Socioeconomic factors are major contributors to the increase in suicide deaths, study shows

A new study highlights the connection between socioeconomic factors and suicide rates. According to the study, unemployment, inequality in education and inadequate access to medical care were among the identified correlates of the increase in suicide deaths.

The study, led by Shannon Lange at the Institute for Mental Health Policy Research in Ontario, Canada, was published in The Lancet Regional Health: Americas.

The research team looked at two decades of data and identified several social and economic factors that played a role in the region’s suicide death rates. They write:

Specifically, using 20 years of data, we identified the following contextual factors that contributed to suicide death rates in the region, namely: alcohol consumption, educational inequality, health care expenditure, homicide rate, drug use intravenously, number of doctors employed, population density and unemployment rate.

Age-standardized male and female suicide mortality rate and trend over time in the Americas region, 2000-2019.  Diamonds indicate identified turning points.  AAPC: annual average percentage change;  PCA: annual percentage change.
The age-standardized male and female suicide death rate and trend over time in the Americas region, 2000-2019. Diamonds indicate identified turning points. AAPC: annual average percentage change; PCA: annual percentage change.

The researchers wanted to determine why the Americas (North, South, and Central America) have experienced an increase in suicide deaths over the past few decades, while other parts of the world have experienced a decline in suicide death rates.

To conduct the study, they collected suicide death rates, by age and gender, for 33 countries in the Americas from 2000 to 2019. A wide variety of contextual factors were included in the analysis, taken from organizations such as the World Bank and surveys such as the Global Burden of Disease (GBD) study. This allowed the researchers to compare changes over time while also looking at how different factors applied in other countries.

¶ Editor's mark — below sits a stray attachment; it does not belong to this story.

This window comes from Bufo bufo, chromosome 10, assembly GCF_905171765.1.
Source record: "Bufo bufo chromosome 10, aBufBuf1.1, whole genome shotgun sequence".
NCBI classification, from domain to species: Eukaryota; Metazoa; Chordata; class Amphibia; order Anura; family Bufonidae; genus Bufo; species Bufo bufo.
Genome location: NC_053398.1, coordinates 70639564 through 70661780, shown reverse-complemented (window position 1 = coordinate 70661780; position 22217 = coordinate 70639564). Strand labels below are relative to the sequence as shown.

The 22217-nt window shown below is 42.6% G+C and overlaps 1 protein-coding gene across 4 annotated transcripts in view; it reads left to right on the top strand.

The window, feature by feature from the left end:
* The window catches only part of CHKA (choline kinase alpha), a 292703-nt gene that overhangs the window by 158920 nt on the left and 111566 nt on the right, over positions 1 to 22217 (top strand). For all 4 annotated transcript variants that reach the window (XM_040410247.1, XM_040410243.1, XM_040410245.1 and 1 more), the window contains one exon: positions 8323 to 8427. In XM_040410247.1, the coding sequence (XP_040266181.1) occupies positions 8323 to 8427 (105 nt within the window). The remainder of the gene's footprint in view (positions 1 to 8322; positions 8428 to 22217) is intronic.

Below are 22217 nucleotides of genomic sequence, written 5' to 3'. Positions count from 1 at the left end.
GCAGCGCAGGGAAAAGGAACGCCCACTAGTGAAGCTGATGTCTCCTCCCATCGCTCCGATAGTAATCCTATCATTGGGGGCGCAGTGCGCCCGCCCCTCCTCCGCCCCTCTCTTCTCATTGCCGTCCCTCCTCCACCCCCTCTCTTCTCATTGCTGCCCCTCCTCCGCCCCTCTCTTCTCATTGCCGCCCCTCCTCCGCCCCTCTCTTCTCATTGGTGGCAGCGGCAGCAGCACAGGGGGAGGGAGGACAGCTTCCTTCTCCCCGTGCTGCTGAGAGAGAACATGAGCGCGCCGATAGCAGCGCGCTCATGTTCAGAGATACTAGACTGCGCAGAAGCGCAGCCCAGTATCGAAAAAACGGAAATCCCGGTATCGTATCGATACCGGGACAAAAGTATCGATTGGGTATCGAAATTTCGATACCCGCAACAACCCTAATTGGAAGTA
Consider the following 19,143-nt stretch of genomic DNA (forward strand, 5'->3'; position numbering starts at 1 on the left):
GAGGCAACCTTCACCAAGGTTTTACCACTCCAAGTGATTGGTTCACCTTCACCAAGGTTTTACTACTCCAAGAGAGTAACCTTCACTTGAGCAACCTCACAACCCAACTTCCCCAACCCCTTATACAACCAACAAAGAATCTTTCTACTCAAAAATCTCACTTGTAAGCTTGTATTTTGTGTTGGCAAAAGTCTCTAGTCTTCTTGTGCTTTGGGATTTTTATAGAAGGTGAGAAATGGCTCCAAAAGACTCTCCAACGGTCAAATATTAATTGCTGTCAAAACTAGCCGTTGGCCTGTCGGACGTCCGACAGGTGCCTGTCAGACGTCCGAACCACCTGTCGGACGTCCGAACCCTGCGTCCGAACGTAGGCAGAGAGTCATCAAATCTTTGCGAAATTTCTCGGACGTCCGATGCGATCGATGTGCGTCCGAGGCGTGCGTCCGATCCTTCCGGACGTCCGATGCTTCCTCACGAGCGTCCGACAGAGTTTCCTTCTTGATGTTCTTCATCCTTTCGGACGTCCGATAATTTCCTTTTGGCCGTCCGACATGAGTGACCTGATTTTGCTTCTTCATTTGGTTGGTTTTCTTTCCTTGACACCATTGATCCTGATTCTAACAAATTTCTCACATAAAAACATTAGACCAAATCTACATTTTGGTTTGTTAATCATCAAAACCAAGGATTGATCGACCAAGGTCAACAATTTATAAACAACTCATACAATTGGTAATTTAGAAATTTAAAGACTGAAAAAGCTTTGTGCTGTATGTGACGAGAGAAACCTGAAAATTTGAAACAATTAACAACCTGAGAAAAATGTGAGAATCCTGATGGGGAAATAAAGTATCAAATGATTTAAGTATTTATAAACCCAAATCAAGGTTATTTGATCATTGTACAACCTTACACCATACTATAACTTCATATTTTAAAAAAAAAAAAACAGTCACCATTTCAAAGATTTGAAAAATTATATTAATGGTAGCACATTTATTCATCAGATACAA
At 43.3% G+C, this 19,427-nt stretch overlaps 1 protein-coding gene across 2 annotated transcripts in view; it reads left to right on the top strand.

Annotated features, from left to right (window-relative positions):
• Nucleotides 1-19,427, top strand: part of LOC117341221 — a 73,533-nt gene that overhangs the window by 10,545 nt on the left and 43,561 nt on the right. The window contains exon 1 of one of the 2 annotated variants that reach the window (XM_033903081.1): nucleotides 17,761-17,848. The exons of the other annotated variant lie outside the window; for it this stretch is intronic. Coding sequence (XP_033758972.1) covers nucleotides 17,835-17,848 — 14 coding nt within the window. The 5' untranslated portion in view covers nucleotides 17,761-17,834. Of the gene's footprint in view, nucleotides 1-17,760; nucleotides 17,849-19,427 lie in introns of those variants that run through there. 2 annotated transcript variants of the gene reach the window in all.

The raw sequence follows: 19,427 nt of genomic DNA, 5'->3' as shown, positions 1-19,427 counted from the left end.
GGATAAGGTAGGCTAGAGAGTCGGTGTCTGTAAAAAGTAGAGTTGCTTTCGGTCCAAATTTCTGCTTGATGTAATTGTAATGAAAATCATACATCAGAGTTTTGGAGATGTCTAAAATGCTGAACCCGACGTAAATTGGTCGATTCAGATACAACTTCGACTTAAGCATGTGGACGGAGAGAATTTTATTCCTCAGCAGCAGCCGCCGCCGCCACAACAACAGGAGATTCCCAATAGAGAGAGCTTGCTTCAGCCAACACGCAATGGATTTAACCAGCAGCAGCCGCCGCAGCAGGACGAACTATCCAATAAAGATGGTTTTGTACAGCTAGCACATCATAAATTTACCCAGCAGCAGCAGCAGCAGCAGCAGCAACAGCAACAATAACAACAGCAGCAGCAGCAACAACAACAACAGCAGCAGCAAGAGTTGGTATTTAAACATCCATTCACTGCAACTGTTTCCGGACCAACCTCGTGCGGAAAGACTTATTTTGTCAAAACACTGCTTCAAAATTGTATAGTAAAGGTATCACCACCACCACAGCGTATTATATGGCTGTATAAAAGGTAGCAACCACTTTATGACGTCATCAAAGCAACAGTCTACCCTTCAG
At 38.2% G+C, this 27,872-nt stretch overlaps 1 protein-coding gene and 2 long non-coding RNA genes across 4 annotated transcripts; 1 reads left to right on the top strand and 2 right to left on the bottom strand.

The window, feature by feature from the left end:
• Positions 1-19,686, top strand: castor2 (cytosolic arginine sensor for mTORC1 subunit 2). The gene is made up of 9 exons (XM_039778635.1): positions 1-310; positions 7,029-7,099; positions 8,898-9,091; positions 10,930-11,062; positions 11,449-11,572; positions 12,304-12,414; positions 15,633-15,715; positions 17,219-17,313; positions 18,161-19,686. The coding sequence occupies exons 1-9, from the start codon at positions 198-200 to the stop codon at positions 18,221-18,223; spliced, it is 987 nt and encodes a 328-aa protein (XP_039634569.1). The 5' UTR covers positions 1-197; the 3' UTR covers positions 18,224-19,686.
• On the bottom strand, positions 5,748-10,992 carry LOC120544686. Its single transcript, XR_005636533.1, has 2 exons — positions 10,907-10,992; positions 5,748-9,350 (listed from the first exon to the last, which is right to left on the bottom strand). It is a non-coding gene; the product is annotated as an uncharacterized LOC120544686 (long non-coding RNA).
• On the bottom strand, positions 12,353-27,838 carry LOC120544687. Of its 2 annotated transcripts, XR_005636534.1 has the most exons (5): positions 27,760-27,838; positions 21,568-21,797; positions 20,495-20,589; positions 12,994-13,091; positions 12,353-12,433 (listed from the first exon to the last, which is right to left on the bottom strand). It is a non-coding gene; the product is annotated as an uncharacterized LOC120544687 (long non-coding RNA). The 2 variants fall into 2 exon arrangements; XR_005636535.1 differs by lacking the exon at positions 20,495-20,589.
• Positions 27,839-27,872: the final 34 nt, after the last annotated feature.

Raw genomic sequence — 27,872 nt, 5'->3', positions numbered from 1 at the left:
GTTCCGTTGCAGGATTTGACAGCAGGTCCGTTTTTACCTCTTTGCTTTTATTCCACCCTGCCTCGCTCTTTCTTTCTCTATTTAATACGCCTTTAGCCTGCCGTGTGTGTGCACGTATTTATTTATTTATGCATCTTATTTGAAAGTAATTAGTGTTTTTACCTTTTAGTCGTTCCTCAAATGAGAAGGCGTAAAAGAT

Low population density, high unemployment, and poor access to medical care have been associated with increased suicide rates for both men and women. However, the researchers noted that suicide involves sociocultural factors that are influenced by sex and gender, so they also determined specific factors unique to men and women.

For men alone, suicide increased if there were more homicides and if alcohol and drug abuse was more prevalent. For women alone, suicide was increased by higher rates of educational inequality.

While most of the contextual factors identified seem relatively intuitive and are supported by the current literature, the authors write, the proportion of the country with a moderate population density is less so at first glance.
However, recently, Steelesmith et al. found that between 1999 and 2016, suicide rates were higher and increased faster in rural areas than in large metropolitan counties in the United States; suggesting that rural areas may be more sensitive to the impact of social deprivation than more metropolitan counties. While increasing a country’s population density is not a realistic public health strategy for reducing the suicide death rate, enhancing social connectedness and civic opportunity may be worth exploring as potential suicide prevention strategies. suicide.

Current suicide prevention efforts focus primarily on the individual and are primarily concerned with providing psychiatric care to those considered to be at risk. However, it is unclear how effective this strategy has been as suicide rates continue to rise despite significantly increased rates of mental health treatment in the United States.

In some cases, the same treatments provided for suicide prevention can do more harm than good. For example, antidepressants, often prescribed in the United States for even mild emotional distress, have been shown to double the risk of suicide. Studies have also found that the involuntary (forced) hospitalization common for those expressing suicidal thoughts leads to an increase in suicide and discourages young people from reaching out in the future as well. Nor does screening adolescents for depression improve outcomes.

Although suicide is often viewed as part of a theoretical neurobiological illness (such as depression), the most consistent predictors of suicide are intense feelings of grief, hopelessness, and loneliness, which are effects of many of the correlates found in this study: inequality, lack of medical care, low population density, unemployment, etc.

Thus, the researchers write that instead of focusing on the individual, the most effective means of preventing suicide is societal change:

Multisectoral measures targeting health and social well-being in society, which are informed and developed using evidence on local contextual factors, should be emphasized in suicide prevention initiatives.


Lange, S., Cayetano, C., Jiang, H., Tausch, A., & Oliveira and Souza, R. (2023). Contextual factors associated with nationwide suicide mortality in the Americas, 2000-2019: A cross-sectional ecological study. The Lancet Regional Health: Americas, 20(100450). (Link)

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